Guest Blogger: An AZ APSE Board Member
Customized Employment (CE), what is that? CE is when someone with a disability has a hard time finding a job the traditional way. This would be for someone who wants a job in the community, making at least minimum wage, but cannot do it on their own. Maybe they have tried other ways of finding work but have not been successful. CE uses an approach to job searching that is person-centered and strengths-based. Job seekers with significant disabilities and their supporters have been using this strategy successfully for years.
CE has a required set of steps that make it special. The first and most important step is called Discovery. Unlike a regular job search, when someone finds a position using CE it was created just for them. And to create the perfect job, the support team needs to get to know the job seeker. During Discovery the support team will all work together to create a list of possible options. They do not need to concentrate on job descriptions because they will be creating their own. But the team wants to consider areas of interest, skills, and on the job support needs. Discovery can be done in a group or one-on-one. The LEAD Center has even created free tools to help. All of this important information will be gathered to make the Job Search Plan, which is the next step.
The Job Search Plan can be updated as the team learns more about the job seeker. This is a group process so team members will all still be helping. For example, some may be reaching out to potential employers while others navigate funding sources. The job seeker will need to create a resume or portfolio that shares their skills and abilities. This will not look like a traditional resume, but there must be a way for potential employers to understand how you can contribute. Some people may make a short video or PowerPoint that shows what they can do. Others may use a visual resume with pictures of themselves. CE is individualized, so no two Job Search Plans are alike.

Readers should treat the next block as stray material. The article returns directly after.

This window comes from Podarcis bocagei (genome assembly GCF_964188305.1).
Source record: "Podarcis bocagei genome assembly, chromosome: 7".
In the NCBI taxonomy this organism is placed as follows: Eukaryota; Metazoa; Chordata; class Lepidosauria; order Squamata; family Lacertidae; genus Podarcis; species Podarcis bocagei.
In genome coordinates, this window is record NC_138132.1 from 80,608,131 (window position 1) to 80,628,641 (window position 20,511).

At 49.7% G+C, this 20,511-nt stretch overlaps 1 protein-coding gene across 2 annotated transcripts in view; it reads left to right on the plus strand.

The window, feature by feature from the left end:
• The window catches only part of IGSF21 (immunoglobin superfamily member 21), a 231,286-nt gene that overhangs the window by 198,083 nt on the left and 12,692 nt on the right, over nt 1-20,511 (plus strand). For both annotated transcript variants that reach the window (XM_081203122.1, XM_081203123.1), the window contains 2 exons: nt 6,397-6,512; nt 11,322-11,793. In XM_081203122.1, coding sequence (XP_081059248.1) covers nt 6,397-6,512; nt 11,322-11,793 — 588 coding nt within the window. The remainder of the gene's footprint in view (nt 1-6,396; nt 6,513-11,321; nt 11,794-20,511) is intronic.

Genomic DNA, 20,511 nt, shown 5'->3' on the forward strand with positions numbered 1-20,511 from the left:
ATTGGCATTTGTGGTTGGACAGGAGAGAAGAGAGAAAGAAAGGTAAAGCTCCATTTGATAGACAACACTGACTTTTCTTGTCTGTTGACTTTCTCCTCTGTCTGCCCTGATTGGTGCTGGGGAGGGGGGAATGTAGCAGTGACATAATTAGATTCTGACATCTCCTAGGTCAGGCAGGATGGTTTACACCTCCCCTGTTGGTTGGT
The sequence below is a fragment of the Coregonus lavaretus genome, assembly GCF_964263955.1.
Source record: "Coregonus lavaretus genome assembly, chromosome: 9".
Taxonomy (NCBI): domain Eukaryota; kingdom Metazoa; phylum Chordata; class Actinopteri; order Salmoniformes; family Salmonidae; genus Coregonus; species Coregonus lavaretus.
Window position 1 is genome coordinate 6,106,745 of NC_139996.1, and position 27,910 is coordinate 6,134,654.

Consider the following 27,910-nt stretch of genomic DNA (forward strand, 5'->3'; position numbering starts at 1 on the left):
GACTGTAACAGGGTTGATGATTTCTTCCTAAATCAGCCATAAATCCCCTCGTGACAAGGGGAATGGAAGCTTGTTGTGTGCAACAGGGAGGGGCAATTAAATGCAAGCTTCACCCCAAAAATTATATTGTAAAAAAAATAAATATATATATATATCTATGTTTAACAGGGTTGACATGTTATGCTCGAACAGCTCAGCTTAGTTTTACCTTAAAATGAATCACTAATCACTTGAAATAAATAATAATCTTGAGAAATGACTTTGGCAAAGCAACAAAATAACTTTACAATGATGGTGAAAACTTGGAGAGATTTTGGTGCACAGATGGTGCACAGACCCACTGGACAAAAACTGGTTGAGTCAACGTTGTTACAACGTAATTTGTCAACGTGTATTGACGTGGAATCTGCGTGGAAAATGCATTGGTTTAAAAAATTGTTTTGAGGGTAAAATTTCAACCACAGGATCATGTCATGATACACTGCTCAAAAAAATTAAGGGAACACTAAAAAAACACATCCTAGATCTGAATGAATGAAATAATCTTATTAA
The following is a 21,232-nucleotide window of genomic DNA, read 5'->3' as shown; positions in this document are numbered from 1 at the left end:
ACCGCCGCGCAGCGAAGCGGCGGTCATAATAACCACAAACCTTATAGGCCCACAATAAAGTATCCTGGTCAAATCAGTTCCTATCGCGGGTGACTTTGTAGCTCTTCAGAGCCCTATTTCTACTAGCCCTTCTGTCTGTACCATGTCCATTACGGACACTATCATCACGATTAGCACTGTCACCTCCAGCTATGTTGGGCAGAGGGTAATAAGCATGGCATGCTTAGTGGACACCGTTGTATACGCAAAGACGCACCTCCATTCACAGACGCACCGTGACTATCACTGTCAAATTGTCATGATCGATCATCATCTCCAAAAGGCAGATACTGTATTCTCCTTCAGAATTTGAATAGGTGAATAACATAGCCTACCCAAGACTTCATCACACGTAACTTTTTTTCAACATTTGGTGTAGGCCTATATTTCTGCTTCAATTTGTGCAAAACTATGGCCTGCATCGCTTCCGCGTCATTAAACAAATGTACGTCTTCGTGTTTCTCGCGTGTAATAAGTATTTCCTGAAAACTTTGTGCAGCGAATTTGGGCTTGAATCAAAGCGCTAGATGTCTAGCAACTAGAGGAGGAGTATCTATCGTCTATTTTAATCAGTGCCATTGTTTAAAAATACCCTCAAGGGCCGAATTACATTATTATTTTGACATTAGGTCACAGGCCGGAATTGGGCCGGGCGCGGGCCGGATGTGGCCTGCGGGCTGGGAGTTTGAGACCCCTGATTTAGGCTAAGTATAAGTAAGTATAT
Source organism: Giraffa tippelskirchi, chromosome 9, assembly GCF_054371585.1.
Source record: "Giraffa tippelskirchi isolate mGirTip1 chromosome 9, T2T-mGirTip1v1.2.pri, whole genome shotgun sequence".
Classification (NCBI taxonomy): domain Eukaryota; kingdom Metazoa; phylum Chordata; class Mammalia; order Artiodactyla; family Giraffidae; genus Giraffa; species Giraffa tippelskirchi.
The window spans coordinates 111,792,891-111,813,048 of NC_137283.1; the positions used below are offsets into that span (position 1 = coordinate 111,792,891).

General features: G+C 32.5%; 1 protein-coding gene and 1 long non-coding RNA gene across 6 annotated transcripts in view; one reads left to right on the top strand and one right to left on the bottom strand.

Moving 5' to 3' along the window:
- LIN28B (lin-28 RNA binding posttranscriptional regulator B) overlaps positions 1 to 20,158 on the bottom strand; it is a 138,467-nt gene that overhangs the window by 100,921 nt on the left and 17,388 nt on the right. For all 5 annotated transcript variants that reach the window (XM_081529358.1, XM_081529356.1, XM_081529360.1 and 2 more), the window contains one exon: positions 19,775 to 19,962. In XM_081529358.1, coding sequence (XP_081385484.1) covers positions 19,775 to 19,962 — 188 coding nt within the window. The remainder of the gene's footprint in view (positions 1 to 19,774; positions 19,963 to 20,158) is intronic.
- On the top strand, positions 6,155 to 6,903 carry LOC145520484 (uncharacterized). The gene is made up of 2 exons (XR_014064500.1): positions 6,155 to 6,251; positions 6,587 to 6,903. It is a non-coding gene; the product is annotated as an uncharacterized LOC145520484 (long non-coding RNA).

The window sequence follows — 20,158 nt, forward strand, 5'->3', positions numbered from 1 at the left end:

After there is a plan, CE uses another unique strategy: Negotiation. This means the job developer will help potential employers realize how the job seeker’s strengths meet their needs. Usually, they will start with interviewing potential employers, touring businesses, and finding out what they need. Networking and relationship building are very important to the success of CE. When a business is found that matches the skills of the job seeker, a proposal can be created. Then the job developer, job seeker, and employer begin Negotiation. If everything comes together, the stakeholders will create a job description including support details and terms of employment.
The last step in the CE process is Post-Employment Support. Since this was a customized process, maintaining close contact after hiring is important. There may be a need for renegotiations or additional job training. This is when the job developer can teach co-workers how to provide natural supports to the new employee. And when they can model self-advocacy strategies to build the employee’s independence. Creating a regular meeting schedule to address any future concerns is one way the paid supports can encourage ongoing success.
The Department of Labor has a website page where you can find out more information about CE. If you think CE is your best option for finding a job, make sure to tell those helping you. And remember, with CE anyone can work!